Pakistan on Wednesday hit out angrily at a leaked NATO report accusing its spies of secretly aiding the Afghan Taliban, saying that pre-dawn air strikes killed at least 20 local Taliban fighters.

Pakistan's alliance with the United States and NATO plummeted to an all-time low after US air strikes killed 24 Pakistani soldiers on November 26 and Islamabad has since shut its Afghan border to NATO supply convoys.

Relations with Afghanistan are also notoriously frosty over mutual blame for insurgencies plaguing both countries, but top-level talks in Kabul on Wednesday had been aimed at charting new cooperation.

But the leaked NATO document claims that Islamabad, via Pakistan's ISI intelligence agency, is "intimately involved" with the insurgency and that the Taliban assume victory is inevitable once Western troops leave in 2014.

The BBC said the report was based on material from 27,000 interrogations of more than 4,000 captured Taliban and Al-Qaeda operatives.

"Pakistan's manipulation of the Taliban senior leadership continues unabatedly," the report was quoted as saying.

Taliban captives said Islamabad was using a web of intermediaries and spies to provide strategic advice to the Taliban on fighting US and NATO troops.

"This is frivolous, to put it mildly. We are committed to non-interference in Afghanistan and expect all other states to strictly adhere to this principle," Pakistani foreign ministry spokesman Abdul Basit told AFP.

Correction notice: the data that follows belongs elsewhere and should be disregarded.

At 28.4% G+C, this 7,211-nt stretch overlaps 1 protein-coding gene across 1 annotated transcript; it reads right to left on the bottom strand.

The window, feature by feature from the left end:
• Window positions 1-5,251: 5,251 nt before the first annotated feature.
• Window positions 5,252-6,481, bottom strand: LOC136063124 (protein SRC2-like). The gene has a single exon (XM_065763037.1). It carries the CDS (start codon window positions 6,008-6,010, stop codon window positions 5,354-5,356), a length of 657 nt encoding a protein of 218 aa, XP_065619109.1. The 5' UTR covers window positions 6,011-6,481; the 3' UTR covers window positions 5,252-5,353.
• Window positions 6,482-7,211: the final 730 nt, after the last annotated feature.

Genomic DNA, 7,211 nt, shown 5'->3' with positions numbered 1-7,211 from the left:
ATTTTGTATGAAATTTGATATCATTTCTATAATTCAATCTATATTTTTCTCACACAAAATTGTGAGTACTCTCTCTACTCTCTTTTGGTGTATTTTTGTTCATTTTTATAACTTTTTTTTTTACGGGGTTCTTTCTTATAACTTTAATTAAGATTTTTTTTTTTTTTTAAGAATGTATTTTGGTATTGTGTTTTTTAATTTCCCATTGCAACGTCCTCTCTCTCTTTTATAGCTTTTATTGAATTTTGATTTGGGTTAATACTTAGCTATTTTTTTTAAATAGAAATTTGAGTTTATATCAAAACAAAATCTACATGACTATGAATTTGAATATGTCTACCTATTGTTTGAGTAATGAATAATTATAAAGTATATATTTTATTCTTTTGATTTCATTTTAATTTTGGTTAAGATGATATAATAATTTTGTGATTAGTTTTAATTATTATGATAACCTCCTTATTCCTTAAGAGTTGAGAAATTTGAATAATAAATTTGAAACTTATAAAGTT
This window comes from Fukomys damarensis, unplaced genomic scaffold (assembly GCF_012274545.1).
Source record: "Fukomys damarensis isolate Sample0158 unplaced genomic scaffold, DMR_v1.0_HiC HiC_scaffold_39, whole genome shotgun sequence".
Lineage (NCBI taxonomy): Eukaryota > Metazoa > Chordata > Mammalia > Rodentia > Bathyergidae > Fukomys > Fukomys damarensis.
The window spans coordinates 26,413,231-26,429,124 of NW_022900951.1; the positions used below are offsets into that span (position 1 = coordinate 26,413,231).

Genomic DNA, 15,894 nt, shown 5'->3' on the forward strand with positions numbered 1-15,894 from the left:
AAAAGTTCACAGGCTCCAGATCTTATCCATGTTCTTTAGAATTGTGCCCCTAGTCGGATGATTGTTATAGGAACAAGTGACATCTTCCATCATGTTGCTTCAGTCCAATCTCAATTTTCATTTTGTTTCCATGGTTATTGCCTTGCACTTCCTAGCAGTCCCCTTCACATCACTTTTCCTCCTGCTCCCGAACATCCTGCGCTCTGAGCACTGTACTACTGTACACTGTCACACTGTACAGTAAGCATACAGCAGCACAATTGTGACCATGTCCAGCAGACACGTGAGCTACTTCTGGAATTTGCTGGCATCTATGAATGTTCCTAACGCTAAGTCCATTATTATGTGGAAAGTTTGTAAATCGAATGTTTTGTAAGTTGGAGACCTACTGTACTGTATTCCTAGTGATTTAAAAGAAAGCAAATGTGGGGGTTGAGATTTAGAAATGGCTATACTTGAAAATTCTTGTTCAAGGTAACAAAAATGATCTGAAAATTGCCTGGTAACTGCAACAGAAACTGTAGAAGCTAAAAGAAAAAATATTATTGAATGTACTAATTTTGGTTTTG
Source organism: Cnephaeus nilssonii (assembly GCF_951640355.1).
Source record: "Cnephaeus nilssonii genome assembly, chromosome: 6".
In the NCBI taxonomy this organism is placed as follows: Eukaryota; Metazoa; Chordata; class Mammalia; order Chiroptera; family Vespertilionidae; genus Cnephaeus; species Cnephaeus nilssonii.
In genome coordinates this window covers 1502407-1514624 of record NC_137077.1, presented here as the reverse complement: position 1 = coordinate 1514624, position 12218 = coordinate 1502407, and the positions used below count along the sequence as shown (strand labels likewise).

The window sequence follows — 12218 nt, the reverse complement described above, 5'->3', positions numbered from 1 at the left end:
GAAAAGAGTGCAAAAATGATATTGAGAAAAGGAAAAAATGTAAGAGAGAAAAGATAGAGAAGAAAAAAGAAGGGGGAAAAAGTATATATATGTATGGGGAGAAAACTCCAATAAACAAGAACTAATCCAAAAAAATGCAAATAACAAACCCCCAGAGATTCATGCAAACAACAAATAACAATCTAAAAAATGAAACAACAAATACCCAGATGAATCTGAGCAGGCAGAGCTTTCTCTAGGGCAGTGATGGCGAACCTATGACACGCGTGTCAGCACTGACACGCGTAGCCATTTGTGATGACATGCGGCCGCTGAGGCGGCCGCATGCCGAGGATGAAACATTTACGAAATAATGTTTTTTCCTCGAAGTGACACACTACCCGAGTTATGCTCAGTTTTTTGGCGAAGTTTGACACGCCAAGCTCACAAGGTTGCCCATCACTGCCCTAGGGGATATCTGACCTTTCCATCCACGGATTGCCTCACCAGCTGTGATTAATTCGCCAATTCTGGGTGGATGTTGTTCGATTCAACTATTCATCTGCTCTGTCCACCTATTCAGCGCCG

A senior security official condemned the leak, as reported by the BBC, which also broadcast a documentary "Secret Pakistan" last year accusing parts of Pakistan's intelligence service of complicity with Taliban militants.

"The report is not available, leaks not worth commenting," he told AFP.

A meeting Wednesday between Afghan President Hamid Karzai and Pakistani Foreign Minister Hina Rabbani Khar was likely to be overshadowed by the NATO report, despite being billed as an effort to get relations back on track.

"We are also committed to an Afghan-led and Afghan-owned reconciliation process," Pakistan's foreign ministry spokesman said.

Wednesday's talks follow reports that Islamabad and Kabul are keen to open peace talks with the Taliban in Saudi Arabia, separate to US talks in Qatar.

Both countries are wary of being sidelined from American peace efforts, focused first on securing an exchange of prisoners with the Taliban.

Over the last week, Pakistan has stepped up fighting in its tribal badlands on the Afghan border, where Pakistani and Afghan Taliban, Al-Qaeda operatives and other Islamist militants have carved out strongholds.

Fourteen soldiers have been killed in a bid to restrict the Taliban in Orakzai and Kurram districts, en route to North Waziristan, Pakistan's premier militant bastion where Islamabad has resisted US pressure to wage an offensive.

Security officials told AFP that Pakistani warplanes carried out pre-dawn air strikes killing at least 20 Taliban insurgents on Wednesday and that there were reports that a key Pakistani Taliban commander was among the dead.

Independent confirmation of death tolls is largely impossible in the tribal belt, a Taliban and Al-Qaeda stronghold barred to journalists and aid workers.

The officials said jets bombed four hideouts in Orakzai belonging to Tehreek-e-Taliban Pakistan (TTP) commanders Mulla Tufan and Moinuddin at around midnight (1900 GMT Tuesday).

"Bases of TTP commanders Mulla Tufan and Moinuddin were destroyed. Reportedly, commander Moinuddin, along with more than 20 terrorists, have been killed," one of the officials told AFP.

The bombing comes in the wake of clashes between security forces and militants in neighbouring Kurram in the Jogi mountains, where the military says 52 insurgents and 14 soldiers have been killed since January 25.

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